With their latest bioreactor system, BioFlo 120, Eppendorf is aiming to make bioprocesses more flexible and straightforward.
Apart from brewing beer, bioprocesses play a major role in the biotech industry. Ever since the breakthrough of genetic engineering technologies in the end of the last century, we have started to exploit microorganisms or mammalian cells as living reactors to produce desired proteins or to generate specific chemical molecules.
With the current revolution of biologicals (drugs, which are produced by living organisms), bioprocesses will become even more important for the pharmaceutical industry. The oldest example may be recombinant human insulin, developed by Genentech about 40 years ago. Nowadays, biological products range from human blood clotting factors to cellular therapies and monoclonal antibodies used for the treatment of cancer and make up a huge part of the pharmaceutical market.
Learning to control a bioprocess is a complex and often intimidating endeavor and includes the measurement and control of many different parameters such as pH, oxygen and nutrient consumption. Companies such as Eppendorf are working hard to make the handling of bioprocesses as easy as possible.
With research projects becoming ever more demanding and working volumes varying strongly depending on the developmental stage, scientists require a flexible system that speaks to their wide-ranging needs. The BioFlo 120 is a bench-scale bioreactor/fermentor system that can be used with volumes ranging from 250mL to 40L. Moreover, depending on the culture requirements and preferences, the researcher may use either single-use vessels or autoclavable heat-blanketed and water-jacketed vessels.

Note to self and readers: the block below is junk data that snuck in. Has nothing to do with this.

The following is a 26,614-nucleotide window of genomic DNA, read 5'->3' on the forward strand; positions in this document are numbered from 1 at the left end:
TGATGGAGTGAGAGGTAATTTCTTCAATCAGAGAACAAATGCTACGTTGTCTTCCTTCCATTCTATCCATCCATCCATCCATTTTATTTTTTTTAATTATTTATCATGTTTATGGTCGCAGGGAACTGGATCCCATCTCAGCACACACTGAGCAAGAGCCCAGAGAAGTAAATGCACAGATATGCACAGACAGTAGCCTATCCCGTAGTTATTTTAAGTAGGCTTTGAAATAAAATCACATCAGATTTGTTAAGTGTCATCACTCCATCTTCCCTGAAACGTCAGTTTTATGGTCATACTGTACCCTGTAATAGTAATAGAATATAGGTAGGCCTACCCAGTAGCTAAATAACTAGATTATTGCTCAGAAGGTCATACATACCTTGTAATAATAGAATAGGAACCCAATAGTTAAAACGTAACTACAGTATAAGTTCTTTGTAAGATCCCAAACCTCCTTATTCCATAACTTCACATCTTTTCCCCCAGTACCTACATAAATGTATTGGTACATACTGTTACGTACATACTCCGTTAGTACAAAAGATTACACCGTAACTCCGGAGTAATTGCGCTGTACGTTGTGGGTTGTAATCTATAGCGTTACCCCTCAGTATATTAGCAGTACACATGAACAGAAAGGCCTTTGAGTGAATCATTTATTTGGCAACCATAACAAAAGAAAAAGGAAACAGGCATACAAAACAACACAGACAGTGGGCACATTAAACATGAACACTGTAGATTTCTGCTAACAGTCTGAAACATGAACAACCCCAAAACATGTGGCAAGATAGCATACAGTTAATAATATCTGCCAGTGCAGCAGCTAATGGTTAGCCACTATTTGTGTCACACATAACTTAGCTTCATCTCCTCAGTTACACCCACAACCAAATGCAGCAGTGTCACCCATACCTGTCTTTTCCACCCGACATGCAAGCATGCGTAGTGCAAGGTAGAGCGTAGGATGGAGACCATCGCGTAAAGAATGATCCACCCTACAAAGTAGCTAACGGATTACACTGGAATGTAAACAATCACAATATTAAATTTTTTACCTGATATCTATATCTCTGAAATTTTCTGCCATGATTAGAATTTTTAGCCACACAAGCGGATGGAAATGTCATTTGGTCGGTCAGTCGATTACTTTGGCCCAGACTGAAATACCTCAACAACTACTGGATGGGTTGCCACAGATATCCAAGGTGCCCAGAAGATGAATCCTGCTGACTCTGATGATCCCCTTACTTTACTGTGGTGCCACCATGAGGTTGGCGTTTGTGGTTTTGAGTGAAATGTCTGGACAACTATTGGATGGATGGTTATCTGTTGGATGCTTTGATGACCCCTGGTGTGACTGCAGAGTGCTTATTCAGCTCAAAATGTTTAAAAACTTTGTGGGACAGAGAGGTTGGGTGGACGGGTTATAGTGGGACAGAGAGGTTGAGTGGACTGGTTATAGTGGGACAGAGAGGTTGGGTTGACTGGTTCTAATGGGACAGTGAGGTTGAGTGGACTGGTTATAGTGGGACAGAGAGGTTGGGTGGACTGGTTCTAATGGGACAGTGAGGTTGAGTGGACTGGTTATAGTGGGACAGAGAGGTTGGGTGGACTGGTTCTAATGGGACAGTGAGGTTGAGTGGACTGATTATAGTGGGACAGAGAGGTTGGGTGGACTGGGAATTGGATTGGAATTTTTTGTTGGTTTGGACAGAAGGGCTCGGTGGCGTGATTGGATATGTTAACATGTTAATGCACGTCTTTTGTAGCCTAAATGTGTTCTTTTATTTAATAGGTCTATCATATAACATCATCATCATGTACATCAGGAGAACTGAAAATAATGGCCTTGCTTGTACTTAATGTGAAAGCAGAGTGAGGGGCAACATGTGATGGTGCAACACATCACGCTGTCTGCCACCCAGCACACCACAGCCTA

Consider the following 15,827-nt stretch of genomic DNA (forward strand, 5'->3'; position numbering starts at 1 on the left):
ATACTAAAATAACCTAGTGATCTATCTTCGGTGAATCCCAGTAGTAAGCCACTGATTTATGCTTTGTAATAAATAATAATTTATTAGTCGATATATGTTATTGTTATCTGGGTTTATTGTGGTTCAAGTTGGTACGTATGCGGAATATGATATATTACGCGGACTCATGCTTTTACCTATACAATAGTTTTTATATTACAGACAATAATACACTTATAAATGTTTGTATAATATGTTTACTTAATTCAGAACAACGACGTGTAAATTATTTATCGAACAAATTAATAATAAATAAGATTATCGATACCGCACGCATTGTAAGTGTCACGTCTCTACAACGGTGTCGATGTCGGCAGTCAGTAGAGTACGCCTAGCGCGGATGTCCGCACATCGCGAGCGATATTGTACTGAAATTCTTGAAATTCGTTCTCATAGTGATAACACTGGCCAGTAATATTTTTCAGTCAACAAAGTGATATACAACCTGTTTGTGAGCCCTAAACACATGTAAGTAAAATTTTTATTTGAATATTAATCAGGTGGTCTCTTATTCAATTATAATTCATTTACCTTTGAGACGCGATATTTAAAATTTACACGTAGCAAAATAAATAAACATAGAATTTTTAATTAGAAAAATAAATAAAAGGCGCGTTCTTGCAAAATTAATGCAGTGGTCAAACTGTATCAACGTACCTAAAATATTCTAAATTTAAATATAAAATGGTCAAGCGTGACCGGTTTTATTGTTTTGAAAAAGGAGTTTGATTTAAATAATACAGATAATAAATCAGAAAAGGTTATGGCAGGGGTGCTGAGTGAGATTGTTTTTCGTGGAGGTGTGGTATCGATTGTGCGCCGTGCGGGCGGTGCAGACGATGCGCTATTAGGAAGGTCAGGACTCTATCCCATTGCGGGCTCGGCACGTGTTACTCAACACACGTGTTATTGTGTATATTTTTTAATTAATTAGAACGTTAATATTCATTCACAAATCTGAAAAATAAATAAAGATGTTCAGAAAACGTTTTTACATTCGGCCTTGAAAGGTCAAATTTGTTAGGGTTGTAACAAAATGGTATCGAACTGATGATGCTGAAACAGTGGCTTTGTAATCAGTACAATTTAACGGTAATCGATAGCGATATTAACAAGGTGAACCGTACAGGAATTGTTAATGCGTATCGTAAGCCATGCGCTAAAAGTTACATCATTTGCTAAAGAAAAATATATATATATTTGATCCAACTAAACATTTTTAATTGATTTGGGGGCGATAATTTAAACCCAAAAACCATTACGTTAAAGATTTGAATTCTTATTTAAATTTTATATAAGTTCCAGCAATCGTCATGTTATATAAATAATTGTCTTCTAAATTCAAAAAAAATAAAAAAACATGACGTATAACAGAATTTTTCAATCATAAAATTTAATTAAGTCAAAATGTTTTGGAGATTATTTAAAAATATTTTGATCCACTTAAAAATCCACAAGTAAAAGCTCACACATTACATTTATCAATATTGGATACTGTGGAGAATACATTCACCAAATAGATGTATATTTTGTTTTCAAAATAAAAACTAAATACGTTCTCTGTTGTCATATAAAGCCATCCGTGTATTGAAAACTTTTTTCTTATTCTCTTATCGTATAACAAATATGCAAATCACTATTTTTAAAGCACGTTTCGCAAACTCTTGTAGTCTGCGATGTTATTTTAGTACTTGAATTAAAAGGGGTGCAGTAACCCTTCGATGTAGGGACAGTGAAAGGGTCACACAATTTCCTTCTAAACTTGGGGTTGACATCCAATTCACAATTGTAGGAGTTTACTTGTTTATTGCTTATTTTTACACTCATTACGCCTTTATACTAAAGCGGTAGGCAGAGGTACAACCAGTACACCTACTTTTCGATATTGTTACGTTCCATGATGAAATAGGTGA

To be able to monitor important process parameters, the new system also integrates the Intelligent Sensor Management (ISM) technology from Mettler Toledo, in order to switch between pH, redox, dissolved oxygen (polarographic and/or optical), and carbon dioxide sensors.
Probably the most interesting tool for beginners is the BioFlo’s Auto Culture Mode. This mode allows for automatic process control of batch processes for some of the most common microbial (E. coli) and mammalian (Chinese Hamster Ovary, CHO) cultures. Such batch fermentations are often necessary for initial characterization of the growth of an organism followed by the design of continuous processes i.e. processes that run over a continuous period.
Processes can be controlled in real-time via its integrated touchscreen and additional process control capabilities can be achieved by connecting the BioFlo 120 to Eppendorf SCADA platforms DASware and BioCommand.
Our priority was to develop a bioprocess system that is straightforward to set up and easy to use. By reducing the time required in learning to use new equipment, we free up scientists to spend more time on what is important, their research,” states Kevin Voll, product manager at Eppendorf bioprocess.
With its wide applicability, the Bioflo 120 is not only great for low flow mammalian cell cultures used for the production of complex biologicals such as antibodies, but it can also be applied to protein production using high-demand microbial processes on a single controller.
Eppendorf has showcased its extensive expertise as an industry-leading supplier of bioreactors in this new system. Good news for every beginner, but also for all those of us working with multiple bioprocesses on a daily basis!
They have put together a nice portal page for anyone who has gotten curious and wants to find out more here.